ST. GEORGE – A Hurricane man was sentenced Thursday to serve a year in jail for his part in an accident that resulted in the death of a family acquaintance last year.
Randahl Keith Hill, 25, appeared in 5th District Court with attorney Ryan Stout before Judge Eric Ludlow Thursday morning. Hill pleaded guilty in October to a third degree felony and two misdemeanors related to the death of Bruce Smale, 52, of Arkansas.
Smale, who has been described as Hill’s mother’s boyfriend, was killed during the early morning of May 19, 2015, following an attempt to stop Hill from driving while intoxicated.
Both men had been consuming alcohol throughout the night, according to court documents. Prior to 5 a.m., Smale had gotten on the hood of Hill’s car and was subsequently thrown off and hit the back of his head against the pavement of the road in front of Hill’s mother’s home in Hurricane.
Medical examination determined trauma caused by the impact against the asphalt to be the cause of Smale’s death.
A pre-sentencing investigation report was issued by Adult Probation and Parole to the court and recommended Hill serve 210 days in jail for the incident, noting an overall lack of criminal history and other factors.
However, Ludlow went with the prior recommendation of the prosecution that Hill serve a year at the Washington County Purgatory Correctional Facility with the possibility of being released after six months provided he is a model inmate during that time. Credit was given for 15 days previously served at the jail.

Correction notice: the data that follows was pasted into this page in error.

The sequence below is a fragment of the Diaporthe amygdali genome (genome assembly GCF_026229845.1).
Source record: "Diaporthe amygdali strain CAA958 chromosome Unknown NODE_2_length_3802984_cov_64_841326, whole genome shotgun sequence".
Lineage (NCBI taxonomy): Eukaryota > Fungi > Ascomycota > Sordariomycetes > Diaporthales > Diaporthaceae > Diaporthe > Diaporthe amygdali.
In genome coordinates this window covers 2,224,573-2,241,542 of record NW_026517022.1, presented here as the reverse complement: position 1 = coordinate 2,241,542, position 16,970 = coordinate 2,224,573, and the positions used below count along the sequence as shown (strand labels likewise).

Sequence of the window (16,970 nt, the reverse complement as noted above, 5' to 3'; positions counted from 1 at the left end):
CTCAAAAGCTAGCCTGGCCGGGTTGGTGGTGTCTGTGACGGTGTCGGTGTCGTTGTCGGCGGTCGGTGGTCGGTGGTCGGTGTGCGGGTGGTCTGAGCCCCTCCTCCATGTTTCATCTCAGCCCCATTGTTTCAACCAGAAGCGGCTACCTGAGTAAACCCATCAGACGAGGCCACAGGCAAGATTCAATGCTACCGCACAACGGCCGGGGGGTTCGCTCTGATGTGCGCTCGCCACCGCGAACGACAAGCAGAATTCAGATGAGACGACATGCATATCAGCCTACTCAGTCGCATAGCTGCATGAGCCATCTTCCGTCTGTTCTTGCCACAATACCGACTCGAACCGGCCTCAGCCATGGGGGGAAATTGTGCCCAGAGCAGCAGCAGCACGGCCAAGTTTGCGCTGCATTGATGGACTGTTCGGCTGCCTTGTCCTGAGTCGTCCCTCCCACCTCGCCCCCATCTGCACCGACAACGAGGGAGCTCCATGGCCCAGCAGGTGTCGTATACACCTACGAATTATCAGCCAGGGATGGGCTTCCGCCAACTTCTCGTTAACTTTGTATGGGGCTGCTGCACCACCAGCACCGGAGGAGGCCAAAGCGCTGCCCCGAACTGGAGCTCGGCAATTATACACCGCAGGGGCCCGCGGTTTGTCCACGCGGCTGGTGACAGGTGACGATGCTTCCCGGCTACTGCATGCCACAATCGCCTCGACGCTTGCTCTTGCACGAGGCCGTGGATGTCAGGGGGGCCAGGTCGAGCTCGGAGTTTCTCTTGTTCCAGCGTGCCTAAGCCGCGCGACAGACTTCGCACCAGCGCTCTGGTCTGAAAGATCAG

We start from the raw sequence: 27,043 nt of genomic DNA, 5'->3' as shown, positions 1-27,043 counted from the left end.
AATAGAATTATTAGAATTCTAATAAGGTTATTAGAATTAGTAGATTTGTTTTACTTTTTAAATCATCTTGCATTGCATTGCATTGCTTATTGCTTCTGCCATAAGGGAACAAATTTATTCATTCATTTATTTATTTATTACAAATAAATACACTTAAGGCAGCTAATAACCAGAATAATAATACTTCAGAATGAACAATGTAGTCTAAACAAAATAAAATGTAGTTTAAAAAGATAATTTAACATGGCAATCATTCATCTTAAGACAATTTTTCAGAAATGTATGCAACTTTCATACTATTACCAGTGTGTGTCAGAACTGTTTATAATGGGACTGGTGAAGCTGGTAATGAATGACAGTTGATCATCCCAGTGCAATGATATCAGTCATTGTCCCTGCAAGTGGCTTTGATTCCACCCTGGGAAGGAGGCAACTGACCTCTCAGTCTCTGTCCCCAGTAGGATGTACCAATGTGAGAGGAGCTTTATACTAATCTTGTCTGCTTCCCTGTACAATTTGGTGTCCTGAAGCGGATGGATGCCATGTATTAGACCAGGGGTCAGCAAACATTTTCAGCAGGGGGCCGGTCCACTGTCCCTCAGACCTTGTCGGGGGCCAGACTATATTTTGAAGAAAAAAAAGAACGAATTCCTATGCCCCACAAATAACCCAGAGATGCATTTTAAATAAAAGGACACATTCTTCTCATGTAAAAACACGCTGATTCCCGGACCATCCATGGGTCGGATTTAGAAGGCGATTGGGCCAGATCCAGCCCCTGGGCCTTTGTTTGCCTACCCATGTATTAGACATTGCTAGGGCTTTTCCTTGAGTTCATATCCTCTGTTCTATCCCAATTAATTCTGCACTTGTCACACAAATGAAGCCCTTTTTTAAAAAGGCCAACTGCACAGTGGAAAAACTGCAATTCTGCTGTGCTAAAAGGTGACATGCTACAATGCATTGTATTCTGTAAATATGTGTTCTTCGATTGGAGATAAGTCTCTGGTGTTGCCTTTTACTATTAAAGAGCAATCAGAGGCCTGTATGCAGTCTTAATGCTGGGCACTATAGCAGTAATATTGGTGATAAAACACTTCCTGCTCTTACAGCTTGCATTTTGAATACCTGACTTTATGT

Deputy Washington County Attorney Zachary Weiland said Smale’s family was agreeable to the year in jail and also noted Hill’s lack of criminal history and remorse following the fatal incident.
“We believe it was a tragic accident that could have been avoided,” Weiland said, “and that’s why we felt jail was necessary.”
Hill was also sentenced to serve 36 months probation and pay over $3,600 restitution related to Smale’s funeral costs and travel expenses related to Smale’s family for judicial procedures. He was also ordered to undergo a mental evaluation.
Prior to sentencing, Stout told the court that Hill had enrolled in, and completed, an adult Prime for Life class and had stopped drinking. Ludlow ordered Hill to follow through with whatever drug or alcohol treatment that class recommended for him.
Members of Hill’s family were present in the courtroom and pointed out by Stout for the court. However, members of Smale’s family were unable to attend due to a family emergency, Stout said. He said he wished they had been able to make it so they could see how remorseful his client is.
“I wish his family was here,” Hill said when allowed to address the court, becoming emotional as he spoke. “I didn’t mean for this to happen. Every day it hurts me immensely … I want to apologize to my mom.”
Stout said Smale’s family may have the impression that Hill is cold and un-remorseful due to some difficultly he has in social interactions. This is due to his having Asperger Syndrome, an autistic spectrum disorder. Hill was diagnosed with the Asperger Syndrome about two years ago, Stout said.